There were significant correlations between ESR (r=0.932, P=0.000) or CRP (r=0.906, P=0.000) and the musculoskeletal ultrasound scores in the patients with RA (Table 5). However, there were no significant differences between ESR (r=0.215, P=0.117) or CRP (r=0.124, P=0.439) and the musculoskeletal ultrasound scores in patients with SLE (Table 5).
MUSCULOSKELETAL ULTRASOUND SCORE WAS CORRELATED WITH IL-6:
We also analyzed correlation between cytokine, IL-6, and musculoskeletal ultrasound scores. The results showed that musculoskeletal ultrasound scores of patients with RA (r=0.834, p=0.000) and patients with SLE (r=0.580, P=0.000) were positively correlated with the serum IL-6 (Figure 3).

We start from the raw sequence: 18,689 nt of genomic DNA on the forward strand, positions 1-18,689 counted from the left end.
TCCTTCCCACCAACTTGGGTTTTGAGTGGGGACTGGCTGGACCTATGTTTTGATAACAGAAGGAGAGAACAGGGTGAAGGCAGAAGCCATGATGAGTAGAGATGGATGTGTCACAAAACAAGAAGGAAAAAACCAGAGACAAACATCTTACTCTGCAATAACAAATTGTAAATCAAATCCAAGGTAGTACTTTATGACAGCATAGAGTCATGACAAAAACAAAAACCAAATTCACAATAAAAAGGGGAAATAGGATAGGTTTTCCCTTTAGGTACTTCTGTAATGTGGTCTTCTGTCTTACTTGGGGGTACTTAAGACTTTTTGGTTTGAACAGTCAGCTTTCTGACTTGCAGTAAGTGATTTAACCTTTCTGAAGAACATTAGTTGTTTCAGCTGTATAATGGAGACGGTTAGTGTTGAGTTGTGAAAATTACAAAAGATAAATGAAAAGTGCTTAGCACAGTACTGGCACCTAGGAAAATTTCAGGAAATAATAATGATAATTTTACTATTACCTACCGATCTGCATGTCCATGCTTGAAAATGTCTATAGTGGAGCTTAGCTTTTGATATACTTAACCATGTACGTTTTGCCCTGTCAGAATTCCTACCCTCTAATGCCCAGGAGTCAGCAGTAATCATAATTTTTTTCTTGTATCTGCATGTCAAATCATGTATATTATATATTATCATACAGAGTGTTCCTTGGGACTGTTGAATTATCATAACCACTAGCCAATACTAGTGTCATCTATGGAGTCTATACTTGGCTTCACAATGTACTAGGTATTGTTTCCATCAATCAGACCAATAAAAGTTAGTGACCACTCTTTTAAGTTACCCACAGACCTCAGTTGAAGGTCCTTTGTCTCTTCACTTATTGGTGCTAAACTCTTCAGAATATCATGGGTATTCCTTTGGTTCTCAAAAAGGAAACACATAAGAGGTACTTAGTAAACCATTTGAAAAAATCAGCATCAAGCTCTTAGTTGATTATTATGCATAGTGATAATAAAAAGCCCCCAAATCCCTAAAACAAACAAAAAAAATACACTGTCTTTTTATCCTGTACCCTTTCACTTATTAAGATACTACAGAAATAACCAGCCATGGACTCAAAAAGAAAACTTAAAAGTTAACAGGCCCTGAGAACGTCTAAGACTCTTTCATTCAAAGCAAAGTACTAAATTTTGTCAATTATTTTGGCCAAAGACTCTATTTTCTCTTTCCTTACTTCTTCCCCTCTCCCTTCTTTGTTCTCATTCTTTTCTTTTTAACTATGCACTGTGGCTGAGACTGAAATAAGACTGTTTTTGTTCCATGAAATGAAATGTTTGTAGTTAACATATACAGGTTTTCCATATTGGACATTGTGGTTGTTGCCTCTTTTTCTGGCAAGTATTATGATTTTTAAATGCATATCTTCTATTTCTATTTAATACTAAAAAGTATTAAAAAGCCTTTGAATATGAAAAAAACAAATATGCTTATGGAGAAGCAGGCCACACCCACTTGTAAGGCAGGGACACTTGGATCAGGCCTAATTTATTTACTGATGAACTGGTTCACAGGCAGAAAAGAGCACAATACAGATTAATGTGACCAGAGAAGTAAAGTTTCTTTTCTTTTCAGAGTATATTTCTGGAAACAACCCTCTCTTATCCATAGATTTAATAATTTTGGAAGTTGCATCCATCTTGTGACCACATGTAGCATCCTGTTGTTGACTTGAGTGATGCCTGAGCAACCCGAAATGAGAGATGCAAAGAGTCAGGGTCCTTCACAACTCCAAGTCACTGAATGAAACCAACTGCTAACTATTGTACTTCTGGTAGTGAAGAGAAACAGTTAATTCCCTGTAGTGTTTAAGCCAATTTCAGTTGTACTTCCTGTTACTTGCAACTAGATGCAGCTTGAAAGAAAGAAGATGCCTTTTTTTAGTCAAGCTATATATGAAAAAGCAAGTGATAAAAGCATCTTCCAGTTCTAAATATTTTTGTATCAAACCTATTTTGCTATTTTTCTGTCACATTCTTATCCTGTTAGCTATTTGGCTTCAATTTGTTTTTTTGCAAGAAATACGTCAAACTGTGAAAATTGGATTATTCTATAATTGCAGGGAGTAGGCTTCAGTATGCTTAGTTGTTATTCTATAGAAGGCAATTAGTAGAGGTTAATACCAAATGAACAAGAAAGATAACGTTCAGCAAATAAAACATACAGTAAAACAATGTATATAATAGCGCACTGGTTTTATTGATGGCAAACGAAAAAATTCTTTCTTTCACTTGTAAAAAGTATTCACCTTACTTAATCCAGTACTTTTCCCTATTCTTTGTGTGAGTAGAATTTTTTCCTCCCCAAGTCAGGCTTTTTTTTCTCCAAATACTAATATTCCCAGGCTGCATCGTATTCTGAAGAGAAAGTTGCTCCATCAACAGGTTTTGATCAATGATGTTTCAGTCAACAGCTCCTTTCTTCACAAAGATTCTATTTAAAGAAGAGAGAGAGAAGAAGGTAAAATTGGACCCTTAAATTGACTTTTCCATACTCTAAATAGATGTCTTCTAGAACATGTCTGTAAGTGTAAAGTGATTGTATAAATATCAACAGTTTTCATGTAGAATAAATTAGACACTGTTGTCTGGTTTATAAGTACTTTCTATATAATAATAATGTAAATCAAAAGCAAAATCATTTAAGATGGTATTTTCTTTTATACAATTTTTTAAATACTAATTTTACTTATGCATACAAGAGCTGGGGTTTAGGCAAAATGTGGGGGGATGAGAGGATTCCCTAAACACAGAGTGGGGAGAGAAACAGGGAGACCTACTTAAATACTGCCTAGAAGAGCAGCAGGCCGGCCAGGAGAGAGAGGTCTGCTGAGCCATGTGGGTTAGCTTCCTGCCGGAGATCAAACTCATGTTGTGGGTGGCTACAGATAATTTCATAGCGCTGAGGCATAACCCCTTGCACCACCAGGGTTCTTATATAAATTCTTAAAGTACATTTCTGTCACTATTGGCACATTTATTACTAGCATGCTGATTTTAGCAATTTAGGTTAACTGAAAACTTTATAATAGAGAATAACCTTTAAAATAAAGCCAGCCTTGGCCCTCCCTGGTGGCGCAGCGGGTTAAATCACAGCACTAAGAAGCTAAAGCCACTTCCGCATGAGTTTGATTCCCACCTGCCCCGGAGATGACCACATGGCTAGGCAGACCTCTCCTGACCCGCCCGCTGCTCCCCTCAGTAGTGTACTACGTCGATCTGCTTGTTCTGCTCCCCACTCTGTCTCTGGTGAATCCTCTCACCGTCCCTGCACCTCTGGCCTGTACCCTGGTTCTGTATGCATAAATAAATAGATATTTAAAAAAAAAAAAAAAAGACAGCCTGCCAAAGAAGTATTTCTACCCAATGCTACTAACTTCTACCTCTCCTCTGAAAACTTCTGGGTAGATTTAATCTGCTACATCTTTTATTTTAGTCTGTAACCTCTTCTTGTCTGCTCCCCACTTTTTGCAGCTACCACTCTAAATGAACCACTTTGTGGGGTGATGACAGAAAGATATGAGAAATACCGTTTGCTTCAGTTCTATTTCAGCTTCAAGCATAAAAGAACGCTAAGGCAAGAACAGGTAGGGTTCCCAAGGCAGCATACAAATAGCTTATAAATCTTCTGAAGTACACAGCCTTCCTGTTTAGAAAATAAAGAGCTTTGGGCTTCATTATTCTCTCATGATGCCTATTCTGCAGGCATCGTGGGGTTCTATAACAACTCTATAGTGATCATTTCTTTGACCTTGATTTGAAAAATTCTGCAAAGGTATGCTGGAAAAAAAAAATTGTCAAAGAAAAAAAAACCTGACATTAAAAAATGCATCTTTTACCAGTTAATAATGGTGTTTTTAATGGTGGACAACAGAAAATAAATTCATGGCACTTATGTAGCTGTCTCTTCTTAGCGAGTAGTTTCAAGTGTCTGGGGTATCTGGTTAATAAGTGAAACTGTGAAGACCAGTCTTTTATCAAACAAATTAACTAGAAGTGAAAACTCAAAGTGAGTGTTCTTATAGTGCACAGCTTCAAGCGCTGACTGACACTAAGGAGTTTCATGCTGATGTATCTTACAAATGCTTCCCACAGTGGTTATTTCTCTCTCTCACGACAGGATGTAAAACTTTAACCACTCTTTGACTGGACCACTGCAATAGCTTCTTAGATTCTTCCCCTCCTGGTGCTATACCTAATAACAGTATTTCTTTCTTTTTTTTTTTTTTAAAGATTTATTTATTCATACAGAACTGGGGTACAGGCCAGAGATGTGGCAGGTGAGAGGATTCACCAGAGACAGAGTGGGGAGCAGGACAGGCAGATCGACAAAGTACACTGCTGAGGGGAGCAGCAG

CORRELATION BETWEEN MUSCULOSKELETAL ULTRASOUND SCORES AND AUTOANTIBODIES:
In the patients with RA, there were significant positive correlations between the RF (r=0.776, P=0.000) or CCP antibody titer (r=0.682, P=0.000) and the musculoskeletal ultrasound scores (Table 5). In the patients with SLE, there were significant correlations between titer of dsDNA (r=0.384, P=0.013) or RNP autoantibodies (r=0.366, P=0.019) and musculoskeletal ultrasound scores (Table 5). However, there were no significant correlations between the other autoantibodies and musculoskeletal ultrasound scores in patients with SLE (Table 5).
CORRELATION BETWEEN MUSCULOSKELETAL ULTRASOUND SCORES AND DAS28/SLEDAI SCORES: